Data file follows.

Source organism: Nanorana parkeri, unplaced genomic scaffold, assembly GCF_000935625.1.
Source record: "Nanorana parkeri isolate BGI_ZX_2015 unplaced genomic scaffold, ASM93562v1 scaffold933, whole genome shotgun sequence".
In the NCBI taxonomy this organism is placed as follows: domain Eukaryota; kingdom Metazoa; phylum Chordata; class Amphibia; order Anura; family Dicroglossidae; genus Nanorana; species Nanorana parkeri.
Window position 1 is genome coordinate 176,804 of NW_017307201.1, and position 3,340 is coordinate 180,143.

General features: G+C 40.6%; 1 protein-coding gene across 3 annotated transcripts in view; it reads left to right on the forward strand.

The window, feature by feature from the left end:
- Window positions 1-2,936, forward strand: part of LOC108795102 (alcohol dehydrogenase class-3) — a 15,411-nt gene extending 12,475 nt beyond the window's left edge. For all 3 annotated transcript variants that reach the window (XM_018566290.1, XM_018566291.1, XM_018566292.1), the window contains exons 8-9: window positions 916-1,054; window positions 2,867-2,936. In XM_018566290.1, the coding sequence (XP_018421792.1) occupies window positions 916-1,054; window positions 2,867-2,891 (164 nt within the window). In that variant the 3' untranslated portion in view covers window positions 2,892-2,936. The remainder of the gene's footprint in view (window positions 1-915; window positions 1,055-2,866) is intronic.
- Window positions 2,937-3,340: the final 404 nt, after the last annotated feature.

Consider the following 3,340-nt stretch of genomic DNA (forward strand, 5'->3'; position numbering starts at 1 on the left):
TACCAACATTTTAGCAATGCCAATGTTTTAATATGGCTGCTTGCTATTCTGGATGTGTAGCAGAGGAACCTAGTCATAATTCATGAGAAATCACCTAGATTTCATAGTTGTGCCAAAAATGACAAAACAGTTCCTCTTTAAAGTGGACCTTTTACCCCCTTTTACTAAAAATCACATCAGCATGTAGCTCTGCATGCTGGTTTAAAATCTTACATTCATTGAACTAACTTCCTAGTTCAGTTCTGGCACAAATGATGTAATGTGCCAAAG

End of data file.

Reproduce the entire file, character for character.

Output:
Source organism: Nanorana parkeri, unplaced genomic scaffold, assembly GCF_000935625.1.
Source record: "Nanorana parkeri isolate BGI_ZX_2015 unplaced genomic scaffold, ASM93562v1 scaffold933, whole genome shotgun sequence".
In the NCBI taxonomy this organism is placed as follows: domain Eukaryota; kingdom Metazoa; phylum Chordata; class Amphibia; order Anura; family Dicroglossidae; genus Nanorana; species Nanorana parkeri.
Window position 1 is genome coordinate 176,804 of NW_017307201.1, and position 3,340 is coordinate 180,143.

General features: G+C 40.6%; 1 protein-coding gene across 3 annotated transcripts in view; it reads left to right on the forward strand.

The window, feature by feature from the left end:
- Window positions 1-2,936, forward strand: part of LOC108795102 (alcohol dehydrogenase class-3) — a 15,411-nt gene extending 12,475 nt beyond the window's left edge. For all 3 annotated transcript variants that reach the window (XM_018566290.1, XM_018566291.1, XM_018566292.1), the window contains exons 8-9: window positions 916-1,054; window positions 2,867-2,936. In XM_018566290.1, the coding sequence (XP_018421792.1) occupies window positions 916-1,054; window positions 2,867-2,891 (164 nt within the window). In that variant the 3' untranslated portion in view covers window positions 2,892-2,936. The remainder of the gene's footprint in view (window positions 1-915; window positions 1,055-2,866) is intronic.
- Window positions 2,937-3,340: the final 404 nt, after the last annotated feature.

Consider the following 3,340-nt stretch of genomic DNA (forward strand, 5'->3'; position numbering starts at 1 on the left):
TACCAACATTTTAGCAATGCCAATGTTTTAATATGGCTGCTTGCTATTCTGGATGTGTAGCAGAGGAACCTAGTCATAATTCATGAGAAATCACCTAGATTTCATAGTTGTGCCAAAAATGACAAAACAGTTCCTCTTTAAAGTGGACCTTTTACCCCCTTTTACTAAAAATCACATCAGCATGTAGCTCTGCATGCTGGTTTAAAATCTTACATTCATTGAACTAACTTCCTAGTTCAGTTCTGGCACAAATGATGTAATGTGCCAAAG